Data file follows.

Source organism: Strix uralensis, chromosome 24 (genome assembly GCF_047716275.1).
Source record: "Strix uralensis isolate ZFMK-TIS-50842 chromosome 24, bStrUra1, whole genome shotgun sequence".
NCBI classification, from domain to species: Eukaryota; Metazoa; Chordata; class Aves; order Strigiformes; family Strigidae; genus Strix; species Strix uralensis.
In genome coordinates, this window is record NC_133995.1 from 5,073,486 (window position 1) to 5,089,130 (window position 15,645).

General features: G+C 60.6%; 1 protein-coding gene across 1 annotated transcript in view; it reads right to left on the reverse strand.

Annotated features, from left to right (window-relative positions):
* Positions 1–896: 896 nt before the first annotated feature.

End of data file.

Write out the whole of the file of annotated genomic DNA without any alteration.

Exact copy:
Source organism: Strix uralensis, chromosome 24 (genome assembly GCF_047716275.1).
Source record: "Strix uralensis isolate ZFMK-TIS-50842 chromosome 24, bStrUra1, whole genome shotgun sequence".
NCBI classification, from domain to species: Eukaryota; Metazoa; Chordata; class Aves; order Strigiformes; family Strigidae; genus Strix; species Strix uralensis.
In genome coordinates, this window is record NC_133995.1 from 5,073,486 (window position 1) to 5,089,130 (window position 15,645).

General features: G+C 60.6%; 1 protein-coding gene across 1 annotated transcript in view; it reads right to left on the reverse strand.

Annotated features, from left to right (window-relative positions):
* Positions 1–896: 896 nt before the first annotated feature.